Taking Time Off After An MBA Rejection
Being admitted to a top MBA program is quite a challenge. One of the questions we get most frequently at Manhattan Admissions is: “What are my chances of being admitted to a program after I’ve been rejected the first time?” The answer is: probably better than you think. There is a lot of data that suggests that re-applicants are actually admitted at a higher rate than first-time applicants. This makes sense – after all, people going through the admissions process for the second time have more experience, and they also have a better understanding of their goals.
Dealing with a rejection from your “dream” business school can be tough, but it is also an opportunity to improve your application packet and re-apply with the additional experience you’ve gained from going through the process once before. Here are some helpful steps for preparing to re-apply:
Take time off.
If you’ve just recently been rejected, take some time away from the entire admissions process so you can come back to it with a fresh perspective. No one likes being rejected, but it’s amazing what a little distance and time can do to your enthusiasm for trying again. Spend time catching up with friends and family, rediscover old hobbies, and maybe travel a bit if your schedule will permit. The worst thing you can do is to react to rejection by immediately doubling your efforts without giving yourself a chance to evaluate what went wrong.
Reconsider what your “dream” school means.
You should also take some time to reconsider why your “dream” school seemed so perfect during the last admissions cycle. Are you sure that your goals and career plans aligned with the school that you applied to? Would another business school be a better fit for your career goals? A good way to really evaluate these questions is to answer these questions in writing. Also, interact with current students at the school to see what information they may have – they will have inside knowledge that won’t be available on the school’s website.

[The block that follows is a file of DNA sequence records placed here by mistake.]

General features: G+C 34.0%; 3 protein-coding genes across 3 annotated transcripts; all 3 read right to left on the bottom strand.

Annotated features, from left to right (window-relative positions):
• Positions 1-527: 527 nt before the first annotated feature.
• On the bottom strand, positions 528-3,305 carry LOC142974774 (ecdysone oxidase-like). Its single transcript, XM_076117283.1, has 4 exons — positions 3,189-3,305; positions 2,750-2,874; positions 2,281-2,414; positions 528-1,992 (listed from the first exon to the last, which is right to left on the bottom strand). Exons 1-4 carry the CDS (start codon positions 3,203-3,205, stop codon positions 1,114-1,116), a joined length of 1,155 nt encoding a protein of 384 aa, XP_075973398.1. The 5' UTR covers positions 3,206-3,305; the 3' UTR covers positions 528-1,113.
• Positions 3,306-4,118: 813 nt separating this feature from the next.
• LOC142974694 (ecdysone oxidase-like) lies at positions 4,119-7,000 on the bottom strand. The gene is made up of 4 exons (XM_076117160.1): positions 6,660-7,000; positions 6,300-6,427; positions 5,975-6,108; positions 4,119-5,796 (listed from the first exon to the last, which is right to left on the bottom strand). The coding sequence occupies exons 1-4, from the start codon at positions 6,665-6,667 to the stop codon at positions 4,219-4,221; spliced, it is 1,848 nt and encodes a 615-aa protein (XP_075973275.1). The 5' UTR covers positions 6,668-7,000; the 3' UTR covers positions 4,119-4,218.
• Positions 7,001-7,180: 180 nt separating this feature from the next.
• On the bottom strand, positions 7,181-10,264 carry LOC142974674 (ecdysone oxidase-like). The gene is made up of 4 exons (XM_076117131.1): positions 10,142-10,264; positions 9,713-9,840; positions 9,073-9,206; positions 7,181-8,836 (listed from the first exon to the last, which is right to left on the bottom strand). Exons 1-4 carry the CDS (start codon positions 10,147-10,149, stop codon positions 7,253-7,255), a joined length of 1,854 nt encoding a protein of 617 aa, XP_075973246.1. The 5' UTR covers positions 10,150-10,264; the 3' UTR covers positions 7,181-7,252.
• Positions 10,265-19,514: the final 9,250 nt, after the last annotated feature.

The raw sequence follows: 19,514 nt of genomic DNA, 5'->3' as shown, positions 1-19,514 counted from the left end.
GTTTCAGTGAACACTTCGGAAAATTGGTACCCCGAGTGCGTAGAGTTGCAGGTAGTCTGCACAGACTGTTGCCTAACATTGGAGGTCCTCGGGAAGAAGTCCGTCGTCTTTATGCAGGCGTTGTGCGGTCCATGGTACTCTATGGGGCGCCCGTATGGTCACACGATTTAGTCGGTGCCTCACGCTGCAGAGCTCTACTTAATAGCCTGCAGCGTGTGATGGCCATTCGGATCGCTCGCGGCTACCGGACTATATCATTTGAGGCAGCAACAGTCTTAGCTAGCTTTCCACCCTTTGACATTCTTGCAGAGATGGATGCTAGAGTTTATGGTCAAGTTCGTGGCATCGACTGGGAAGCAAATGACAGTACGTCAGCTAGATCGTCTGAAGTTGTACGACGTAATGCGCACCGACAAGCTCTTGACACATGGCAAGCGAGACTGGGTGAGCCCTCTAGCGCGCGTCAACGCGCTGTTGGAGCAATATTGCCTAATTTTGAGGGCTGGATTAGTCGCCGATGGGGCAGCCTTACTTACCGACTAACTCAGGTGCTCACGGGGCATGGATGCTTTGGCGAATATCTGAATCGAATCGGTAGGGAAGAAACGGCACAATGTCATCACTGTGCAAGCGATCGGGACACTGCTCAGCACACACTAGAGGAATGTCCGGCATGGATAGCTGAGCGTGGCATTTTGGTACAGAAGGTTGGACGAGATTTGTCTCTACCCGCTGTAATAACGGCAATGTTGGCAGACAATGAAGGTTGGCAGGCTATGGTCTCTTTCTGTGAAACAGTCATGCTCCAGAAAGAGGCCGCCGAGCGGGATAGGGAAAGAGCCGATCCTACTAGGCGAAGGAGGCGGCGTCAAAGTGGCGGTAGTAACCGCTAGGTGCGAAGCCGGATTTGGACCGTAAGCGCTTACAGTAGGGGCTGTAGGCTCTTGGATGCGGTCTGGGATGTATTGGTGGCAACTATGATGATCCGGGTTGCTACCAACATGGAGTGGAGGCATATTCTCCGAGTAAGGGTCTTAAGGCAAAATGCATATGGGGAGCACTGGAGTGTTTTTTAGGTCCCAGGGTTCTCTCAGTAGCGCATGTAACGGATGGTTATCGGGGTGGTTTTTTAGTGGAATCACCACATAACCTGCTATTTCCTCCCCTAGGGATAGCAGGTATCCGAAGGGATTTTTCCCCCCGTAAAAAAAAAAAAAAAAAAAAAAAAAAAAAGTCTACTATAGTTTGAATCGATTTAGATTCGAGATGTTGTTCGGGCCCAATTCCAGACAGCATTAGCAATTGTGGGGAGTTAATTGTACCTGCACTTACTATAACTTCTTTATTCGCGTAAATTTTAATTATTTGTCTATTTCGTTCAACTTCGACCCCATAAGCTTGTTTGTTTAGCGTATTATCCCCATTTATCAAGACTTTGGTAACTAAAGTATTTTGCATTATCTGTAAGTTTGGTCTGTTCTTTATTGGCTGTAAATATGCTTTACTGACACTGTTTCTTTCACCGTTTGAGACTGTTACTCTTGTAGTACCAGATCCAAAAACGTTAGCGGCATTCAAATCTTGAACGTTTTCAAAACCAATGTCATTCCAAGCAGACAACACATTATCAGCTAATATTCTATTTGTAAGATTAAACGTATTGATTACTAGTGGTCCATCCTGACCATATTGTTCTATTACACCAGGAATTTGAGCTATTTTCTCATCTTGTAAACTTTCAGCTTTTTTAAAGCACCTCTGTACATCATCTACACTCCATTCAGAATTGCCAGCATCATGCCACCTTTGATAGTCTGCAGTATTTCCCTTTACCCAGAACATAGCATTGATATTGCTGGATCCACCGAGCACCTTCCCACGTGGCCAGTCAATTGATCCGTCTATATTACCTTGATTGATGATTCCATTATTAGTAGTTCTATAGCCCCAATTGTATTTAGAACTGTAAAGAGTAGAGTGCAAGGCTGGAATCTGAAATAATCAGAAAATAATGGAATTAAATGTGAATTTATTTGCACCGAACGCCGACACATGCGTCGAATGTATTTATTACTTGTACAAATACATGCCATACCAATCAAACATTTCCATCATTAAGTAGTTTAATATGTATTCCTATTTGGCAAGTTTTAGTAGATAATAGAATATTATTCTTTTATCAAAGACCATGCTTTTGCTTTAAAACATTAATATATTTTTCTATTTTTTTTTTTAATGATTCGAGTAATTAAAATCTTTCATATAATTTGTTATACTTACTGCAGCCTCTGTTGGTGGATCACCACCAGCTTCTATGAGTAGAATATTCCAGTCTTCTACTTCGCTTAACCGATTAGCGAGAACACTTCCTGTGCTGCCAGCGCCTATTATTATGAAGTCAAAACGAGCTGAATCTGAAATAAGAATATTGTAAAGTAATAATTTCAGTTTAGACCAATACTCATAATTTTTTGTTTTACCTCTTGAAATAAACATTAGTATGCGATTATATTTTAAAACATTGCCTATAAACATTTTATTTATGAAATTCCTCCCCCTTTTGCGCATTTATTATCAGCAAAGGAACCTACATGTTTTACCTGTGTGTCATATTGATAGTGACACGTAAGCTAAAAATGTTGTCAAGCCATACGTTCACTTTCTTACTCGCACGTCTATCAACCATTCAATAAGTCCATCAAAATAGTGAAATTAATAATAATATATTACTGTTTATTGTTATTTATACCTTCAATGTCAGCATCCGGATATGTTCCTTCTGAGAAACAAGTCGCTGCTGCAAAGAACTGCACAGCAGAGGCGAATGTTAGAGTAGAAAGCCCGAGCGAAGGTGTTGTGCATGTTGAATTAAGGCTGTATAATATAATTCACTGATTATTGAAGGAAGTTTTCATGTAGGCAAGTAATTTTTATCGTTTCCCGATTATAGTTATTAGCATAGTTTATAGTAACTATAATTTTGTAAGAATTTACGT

Admissions committees frequently tell us that most applicants would be well served by getting away from the idea of one “perfect” school. Instead, they should be looking at the value proposition of each MBA program. Business school is an investment, so rather than becoming emotionally attached to a certain program, evaluate them objectively as you would any other investment.
Finally, if you come to the conclusion that there really is only one school for you, make that clear in the next admissions cycle. Schools will favor applicants who are completely committed to one school, so let them know of your interest.
Re-evaluate what you did the first time through.
Here are some questions you should ask yourself:
Did I interview confidently the first time around?
Did I provide clear examples of my leadership?
Did I show that I would be a good fit with the program?
How strong were my letters of recommendation?
Admissions officers have told us that a mediocre or even generic letter of recommendation can really hurt an applicant. This isn’t to say that you may have had bad recommendations – perhaps your recommenders simply did not have enough concrete examples of your leadership. Next time around, provide your recommenders with detailed examples of your accomplishments so that they can point to real-world examples of your best qualities rather than providing a list of adjectives.
Talk to friends and colleagues.
One of the best things you can do is to ask a good friend in the business world to review your application materials. Ask them to be brutally honest – they’ll be doing you a favor. If you can, talk to more than one friend – the more opinions the better.
In closing, our advice is this: a) make sure you do the research necessary to be sure of your career goals, b) have a concrete plan for what you want to accomplish with your MBA, and c) show the schools that you’ve used the extra time to make yourself a stronger applicant. If you make the extra effort, your application will be much stronger the second time around. Good luck!
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